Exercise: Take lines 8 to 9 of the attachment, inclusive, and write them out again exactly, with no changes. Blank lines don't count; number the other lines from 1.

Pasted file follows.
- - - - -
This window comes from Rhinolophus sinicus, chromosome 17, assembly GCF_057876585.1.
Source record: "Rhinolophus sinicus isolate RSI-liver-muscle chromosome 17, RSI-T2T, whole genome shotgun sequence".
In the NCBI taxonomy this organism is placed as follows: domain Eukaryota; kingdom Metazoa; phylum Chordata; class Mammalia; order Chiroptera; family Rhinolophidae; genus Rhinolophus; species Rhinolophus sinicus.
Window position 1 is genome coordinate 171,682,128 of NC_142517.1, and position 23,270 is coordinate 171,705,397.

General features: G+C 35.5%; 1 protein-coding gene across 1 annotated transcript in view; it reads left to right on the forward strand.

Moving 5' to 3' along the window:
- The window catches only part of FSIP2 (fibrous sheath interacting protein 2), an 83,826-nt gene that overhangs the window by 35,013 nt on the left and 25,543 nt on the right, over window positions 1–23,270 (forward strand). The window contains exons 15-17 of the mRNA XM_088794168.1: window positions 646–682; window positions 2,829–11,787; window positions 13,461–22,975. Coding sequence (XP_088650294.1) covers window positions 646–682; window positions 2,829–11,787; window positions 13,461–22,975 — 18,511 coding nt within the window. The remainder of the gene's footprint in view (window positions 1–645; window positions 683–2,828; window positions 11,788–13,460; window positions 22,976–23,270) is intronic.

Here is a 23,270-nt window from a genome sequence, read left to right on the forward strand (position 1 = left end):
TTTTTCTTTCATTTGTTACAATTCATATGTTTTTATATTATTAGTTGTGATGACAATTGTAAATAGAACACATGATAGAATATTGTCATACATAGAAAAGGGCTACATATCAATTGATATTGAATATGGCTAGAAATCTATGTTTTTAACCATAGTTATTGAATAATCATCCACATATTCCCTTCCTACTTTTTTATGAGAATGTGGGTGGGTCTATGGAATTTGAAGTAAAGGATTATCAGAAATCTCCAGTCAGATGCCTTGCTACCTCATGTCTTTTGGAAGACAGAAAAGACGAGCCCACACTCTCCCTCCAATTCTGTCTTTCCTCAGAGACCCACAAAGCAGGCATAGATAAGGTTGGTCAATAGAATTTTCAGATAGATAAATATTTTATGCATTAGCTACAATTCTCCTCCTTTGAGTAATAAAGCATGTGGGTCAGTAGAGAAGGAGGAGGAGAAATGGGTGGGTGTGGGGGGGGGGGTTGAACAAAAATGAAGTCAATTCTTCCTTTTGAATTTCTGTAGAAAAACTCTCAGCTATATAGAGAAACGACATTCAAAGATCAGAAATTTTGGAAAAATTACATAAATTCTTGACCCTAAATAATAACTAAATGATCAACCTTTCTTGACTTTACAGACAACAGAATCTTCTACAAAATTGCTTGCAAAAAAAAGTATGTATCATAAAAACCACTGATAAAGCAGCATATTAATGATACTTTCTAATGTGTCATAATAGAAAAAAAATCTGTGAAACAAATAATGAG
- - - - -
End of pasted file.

Here is a 23,270-nt window from a genome sequence, read left to right on the forward strand (position 1 = left end):
TTTTTCTTTCATTTGTTACAATTCATATGTTTTTATATTATTAGTTGTGATGACAATTGTAAATAGAACACATGATAGAATATTGTCATACATAGAAAAGGGCTACATATCAATTGATATTGAATATGGCTAGAAATCTATGTTTTTAACCATAGTTATTGAATAATCATCCACATATTCCCTTCCTACTTTTTTATGAGAATGTGGGTGGGTCTATGGAATTTGAAGTAAAGGATTATCAGAAATCTCCAGTCAGATGCCTTGCTACCTCATGTCTTTTGGAAGACAGAAAAGACGAGCCCACACTCTCCCTCCAATTCTGTCTTTCCTCAGAGACCCACAAAGCAGGCATAGATAAGGTTGGTCAATAGAATTTTCAGATAGATAAATATTTTATGCATTAGCTACAATTCTCCTCCTTTGAGTAATAAAGCATGTGGGTCAGTAGAGAAGGAGGAGGAGAAATGGGTGGGTGTGGGGGGGGGGGTTGAACAAAAATGAAGTCAATTCTTCCTTTTGAATTTCTGTAGAAAAACTCTCAGCTATATAGAGAAACGACATTCAAAGATCAGAAATTTTGGAAAAATTACATAAATTCTTGACCCTAAATAATAACTAAATGATCAACCTTTCTTGACTTTACAGACAACAGAATCTTCTACAAAATTGCTTGCAAAAAAAAGTATGTATCATAAAAACCACTGATAAAGCAGCATATTAATGATACTTTCTAATGTGTCATAATAGAAAAAAAATCTGTGAAACAAATAATGAG